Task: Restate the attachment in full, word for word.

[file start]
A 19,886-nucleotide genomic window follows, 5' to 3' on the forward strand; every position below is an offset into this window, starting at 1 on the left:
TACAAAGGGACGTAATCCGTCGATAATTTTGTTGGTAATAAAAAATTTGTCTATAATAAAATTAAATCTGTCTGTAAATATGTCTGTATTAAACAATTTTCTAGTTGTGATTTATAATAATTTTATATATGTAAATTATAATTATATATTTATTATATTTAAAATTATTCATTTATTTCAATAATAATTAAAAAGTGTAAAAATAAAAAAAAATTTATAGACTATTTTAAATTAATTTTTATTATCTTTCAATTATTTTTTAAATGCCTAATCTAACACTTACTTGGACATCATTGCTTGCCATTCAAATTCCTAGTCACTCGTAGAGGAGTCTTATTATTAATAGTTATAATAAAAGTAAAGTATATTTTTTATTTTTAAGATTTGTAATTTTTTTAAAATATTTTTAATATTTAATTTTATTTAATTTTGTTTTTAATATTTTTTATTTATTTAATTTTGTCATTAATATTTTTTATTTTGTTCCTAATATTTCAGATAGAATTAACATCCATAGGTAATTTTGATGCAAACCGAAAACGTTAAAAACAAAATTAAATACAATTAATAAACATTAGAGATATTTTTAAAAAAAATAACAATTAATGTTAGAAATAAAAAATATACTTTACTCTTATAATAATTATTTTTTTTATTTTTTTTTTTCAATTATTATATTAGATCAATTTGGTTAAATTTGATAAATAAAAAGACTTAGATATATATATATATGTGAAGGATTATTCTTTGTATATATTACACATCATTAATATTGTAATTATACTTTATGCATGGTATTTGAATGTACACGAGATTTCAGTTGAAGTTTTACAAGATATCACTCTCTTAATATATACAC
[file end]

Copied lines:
A 19,886-nucleotide genomic window follows, 5' to 3' on the forward strand; every position below is an offset into this window, starting at 1 on the left:
TACAAAGGGACGTAATCCGTCGATAATTTTGTTGGTAATAAAAAATTTGTCTATAATAAAATTAAATCTGTCTGTAAATATGTCTGTATTAAACAATTTTCTAGTTGTGATTTATAATAATTTTATATATGTAAATTATAATTATATATTTATTATATTTAAAATTATTCATTTATTTCAATAATAATTAAAAAGTGTAAAAATAAAAAAAAATTTATAGACTATTTTAAATTAATTTTTATTATCTTTCAATTATTTTTTAAATGCCTAATCTAACACTTACTTGGACATCATTGCTTGCCATTCAAATTCCTAGTCACTCGTAGAGGAGTCTTATTATTAATAGTTATAATAAAAGTAAAGTATATTTTTTATTTTTAAGATTTGTAATTTTTTTAAAATATTTTTAATATTTAATTTTATTTAATTTTGTTTTTAATATTTTTTATTTATTTAATTTTGTCATTAATATTTTTTATTTTGTTCCTAATATTTCAGATAGAATTAACATCCATAGGTAATTTTGATGCAAACCGAAAACGTTAAAAACAAAATTAAATACAATTAATAAACATTAGAGATATTTTTAAAAAAAATAACAATTAATGTTAGAAATAAAAAATATACTTTACTCTTATAATAATTATTTTTTTTATTTTTTTTTTTCAATTATTATATTAGATCAATTTGGTTAAATTTGATAAATAAAAAGACTTAGATATATATATATATGTGAAGGATTATTCTTTGTATATATTACACATCATTAATATTGTAATTATACTTTATGCATGGTATTTGAATGTACACGAGATTTCAGTTGAAGTTTTACAAGATATCACTCTCTTAATATATACAC